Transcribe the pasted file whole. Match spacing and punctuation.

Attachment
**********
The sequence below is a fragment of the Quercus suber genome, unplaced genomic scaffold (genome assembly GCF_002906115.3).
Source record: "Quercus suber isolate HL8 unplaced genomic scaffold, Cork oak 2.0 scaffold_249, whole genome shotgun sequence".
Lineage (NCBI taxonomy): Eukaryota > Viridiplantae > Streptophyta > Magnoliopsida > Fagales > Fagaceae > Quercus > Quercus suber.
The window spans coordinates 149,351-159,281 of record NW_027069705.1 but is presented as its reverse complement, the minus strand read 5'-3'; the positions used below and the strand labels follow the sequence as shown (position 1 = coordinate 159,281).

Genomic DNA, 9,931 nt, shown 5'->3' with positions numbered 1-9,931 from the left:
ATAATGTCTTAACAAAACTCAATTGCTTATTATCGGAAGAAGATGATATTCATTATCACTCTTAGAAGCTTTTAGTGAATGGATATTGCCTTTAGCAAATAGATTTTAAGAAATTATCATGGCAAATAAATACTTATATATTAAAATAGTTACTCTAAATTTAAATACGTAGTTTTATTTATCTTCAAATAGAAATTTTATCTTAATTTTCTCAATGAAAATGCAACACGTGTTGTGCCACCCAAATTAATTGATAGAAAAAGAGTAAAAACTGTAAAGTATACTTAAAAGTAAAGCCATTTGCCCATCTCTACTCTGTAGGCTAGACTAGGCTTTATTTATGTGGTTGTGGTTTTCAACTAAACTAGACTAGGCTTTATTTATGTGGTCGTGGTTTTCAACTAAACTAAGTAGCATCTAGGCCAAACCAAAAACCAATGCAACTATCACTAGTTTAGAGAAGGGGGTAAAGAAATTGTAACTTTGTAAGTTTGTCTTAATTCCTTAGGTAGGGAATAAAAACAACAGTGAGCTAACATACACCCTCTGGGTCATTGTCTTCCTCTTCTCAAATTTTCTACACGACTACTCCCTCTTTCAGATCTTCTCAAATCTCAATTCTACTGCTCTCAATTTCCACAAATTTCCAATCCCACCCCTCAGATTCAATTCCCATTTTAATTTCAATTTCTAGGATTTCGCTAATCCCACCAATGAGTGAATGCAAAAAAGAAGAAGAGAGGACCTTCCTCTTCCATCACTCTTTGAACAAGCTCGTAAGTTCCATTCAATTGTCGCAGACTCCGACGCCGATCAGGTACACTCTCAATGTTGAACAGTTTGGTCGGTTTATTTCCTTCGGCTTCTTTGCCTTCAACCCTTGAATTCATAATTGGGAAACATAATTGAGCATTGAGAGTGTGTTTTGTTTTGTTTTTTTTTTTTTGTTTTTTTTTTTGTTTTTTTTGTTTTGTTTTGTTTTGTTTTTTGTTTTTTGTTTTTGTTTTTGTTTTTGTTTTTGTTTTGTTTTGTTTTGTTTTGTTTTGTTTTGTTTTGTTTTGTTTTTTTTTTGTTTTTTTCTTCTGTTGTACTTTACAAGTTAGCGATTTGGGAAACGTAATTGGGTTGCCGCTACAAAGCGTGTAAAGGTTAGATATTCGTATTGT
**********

The sequence below is a fragment of the Quercus suber genome, unplaced genomic scaffold (genome assembly GCF_002906115.3).
Source record: "Quercus suber isolate HL8 unplaced genomic scaffold, Cork oak 2.0 scaffold_249, whole genome shotgun sequence".
Lineage (NCBI taxonomy): Eukaryota > Viridiplantae > Streptophyta > Magnoliopsida > Fagales > Fagaceae > Quercus > Quercus suber.
The window spans coordinates 149,351-159,281 of record NW_027069705.1 but is presented as its reverse complement, the minus strand read 5'-3'; the positions used below and the strand labels follow the sequence as shown (position 1 = coordinate 159,281).

Genomic DNA, 9,931 nt, shown 5'->3' with positions numbered 1-9,931 from the left:
ATAATGTCTTAACAAAACTCAATTGCTTATTATCGGAAGAAGATGATATTCATTATCACTCTTAGAAGCTTTTAGTGAATGGATATTGCCTTTAGCAAATAGATTTTAAGAAATTATCATGGCAAATAAATACTTATATATTAAAATAGTTACTCTAAATTTAAATACGTAGTTTTATTTATCTTCAAATAGAAATTTTATCTTAATTTTCTCAATGAAAATGCAACACGTGTTGTGCCACCCAAATTAATTGATAGAAAAAGAGTAAAAACTGTAAAGTATACTTAAAAGTAAAGCCATTTGCCCATCTCTACTCTGTAGGCTAGACTAGGCTTTATTTATGTGGTTGTGGTTTTCAACTAAACTAGACTAGGCTTTATTTATGTGGTCGTGGTTTTCAACTAAACTAAGTAGCATCTAGGCCAAACCAAAAACCAATGCAACTATCACTAGTTTAGAGAAGGGGGTAAAGAAATTGTAACTTTGTAAGTTTGTCTTAATTCCTTAGGTAGGGAATAAAAACAACAGTGAGCTAACATACACCCTCTGGGTCATTGTCTTCCTCTTCTCAAATTTTCTACACGACTACTCCCTCTTTCAGATCTTCTCAAATCTCAATTCTACTGCTCTCAATTTCCACAAATTTCCAATCCCACCCCTCAGATTCAATTCCCATTTTAATTTCAATTTCTAGGATTTCGCTAATCCCACCAATGAGTGAATGCAAAAAAGAAGAAGAGAGGACCTTCCTCTTCCATCACTCTTTGAACAAGCTCGTAAGTTCCATTCAATTGTCGCAGACTCCGACGCCGATCAGGTACACTCTCAATGTTGAACAGTTTGGTCGGTTTATTTCCTTCGGCTTCTTTGCCTTCAACCCTTGAATTCATAATTGGGAAACATAATTGAGCATTGAGAGTGTGTTTTGTTTTGTTTTTTTTTTTTTGTTTTTTTTTTTGTTTTTTTTGTTTTGTTTTGTTTTGTTTTTTGTTTTTTGTTTTTGTTTTTGTTTTTGTTTTTGTTTTGTTTTGTTTTGTTTTGTTTTGTTTTGTTTTGTTTTGTTTTTTTTTTGTTTTTTTCTTCTGTTGTACTTTACAAGTTAGCGATTTGGGAAACGTAATTGGGTTGCCGCTACAAAGCGTGTAAAGGTTAGATATTCGTATTGT